Now showing 1 - 10 of 11
  • Publication
    Measuring the effectiveness of Australia's Statutory-backed continuous disclosure policy on 'innovative' investment disclosures
    (Centre for International Finance and Regulation, 2015-01) ;
    We examine the impact of the introduction in 1994 (and subsequent amendments) of the statutory-backed continuous disclosure policy (SBCDP) in Australia. Our analysis measures impact by focusing on the investment disclosure propensity, and investment announcement abnormal returns of more innovative investments, defined as disclosures of R&D and IT expenditures. We also examine CAPEX investment disclosures as a benchmark in which to compare R&D and IT disclosures. Using regression models to control for typical characteristics (i.e., firm, industry, macroeconomic and time) that are correlated with investment likelihood, we find that post SBCDP adoption in 1994, firms were less likely to disclose any investment type. We do, however, find a significant increase in disclosure likelihood after the adoption in 2003 of stronger non-disclosure legislation, and tougher penalties. Nevertheless, compared to CAPEX disclosures, firms are still less likely to disclose R&D investments, even after the adoption of tougher penalties in 2003. We interpret this finding as evidence of firms unwilling to forego competitive advantages, which likely arise with R&D investments. We also find some evidence of increased announcement returns post SBCDP adoption, but only for CAPEX investments. The abnormal returns to R&D investments appear to be uncorrelated with changes in regulation, and remain fairly constant over the sample period.
  • Publication
    Firm size, takeover profitability, and the effectiveness of the market for corporate control: Does the absence of anti-takeover provisions make a difference?
    The market for corporate control is generally regarded as an important disciplinary mechanism in well developed economies. Entrenchment mechanisms commonly used by US firms in the form of anti-takeover provisions (ATPs) may offer some protection from disciplinary action, facilitating entrenchment and value-reducing behavior. One manifestation of entrenchment is poor acquisitions, with the literature reporting significant losses to large acquirers, and to acquirers with a higher number of ATPs. We examine the profitability of acquisitions in Australia, a market where US-style ATPs are prohibited. The results show that unlike their US counterparts, large Australian acquirers earn significant value for their shareholders, both in terms of announcement returns and long-run operating performance improvements. Takeover premiums are also substantially lower than those reported for the US and UK, and do not differ between large and small acquirers. Premiums are also positively correlated with long-run operating performance, indicating that they reflect real synergies, as opposed to hubris or overpayment. We also find that bidders who destroy value in takeovers are likely to be subsequently acquired. However, unlike US evidence, larger acquirers are just as likely to be targeted for takeover as smaller acquirers, indicating that size is not an effective impediment to the disciplining function of the market for corporate control in Australia. The findings are robust to several econometric issues common to the type of models used in our analysis.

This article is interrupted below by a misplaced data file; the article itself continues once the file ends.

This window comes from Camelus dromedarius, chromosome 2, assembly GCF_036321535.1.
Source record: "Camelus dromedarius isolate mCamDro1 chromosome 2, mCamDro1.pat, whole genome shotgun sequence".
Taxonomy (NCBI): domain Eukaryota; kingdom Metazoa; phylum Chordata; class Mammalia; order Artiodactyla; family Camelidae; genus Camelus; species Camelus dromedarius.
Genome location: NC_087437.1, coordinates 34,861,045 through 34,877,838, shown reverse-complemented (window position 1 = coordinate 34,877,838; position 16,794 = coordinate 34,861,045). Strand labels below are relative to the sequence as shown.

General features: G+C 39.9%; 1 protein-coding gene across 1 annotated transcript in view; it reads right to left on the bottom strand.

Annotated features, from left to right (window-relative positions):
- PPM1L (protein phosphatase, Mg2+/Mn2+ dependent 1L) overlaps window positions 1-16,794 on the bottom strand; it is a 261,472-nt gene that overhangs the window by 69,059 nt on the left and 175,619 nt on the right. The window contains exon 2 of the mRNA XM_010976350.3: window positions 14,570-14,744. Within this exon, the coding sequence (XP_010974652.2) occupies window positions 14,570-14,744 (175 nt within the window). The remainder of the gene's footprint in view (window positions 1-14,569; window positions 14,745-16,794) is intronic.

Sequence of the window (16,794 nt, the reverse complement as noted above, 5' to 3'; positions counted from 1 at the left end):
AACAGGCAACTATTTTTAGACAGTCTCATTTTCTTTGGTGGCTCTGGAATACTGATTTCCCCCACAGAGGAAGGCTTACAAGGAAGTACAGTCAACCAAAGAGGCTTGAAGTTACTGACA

1495Scopus© Citations 66
  • Publication
    The sources of value destruction in acquisitions by entrenched managers
    Prior work has established that entrenched managers make value-decreasing acquisitions. In this study, we determine how they destroy that value. Overall, we find that value destruction by entrenched managers comes from a combination of factors. First, they disproportionately avoid private targets, which have been shown to be generally associated with value creation. Second, when they do buy private targets or public targets with blockholders, they tend not to use all-equity offers, which has the effect of avoiding the transfer of a valuable blockholder to the bidder. We further test whether entrenched managers simply overpay for good targets or choose targets with lower synergies. We find that while they overpay, they also choose low synergy targets in the first place, as shown by combined announcement returns and post-merger operating performance.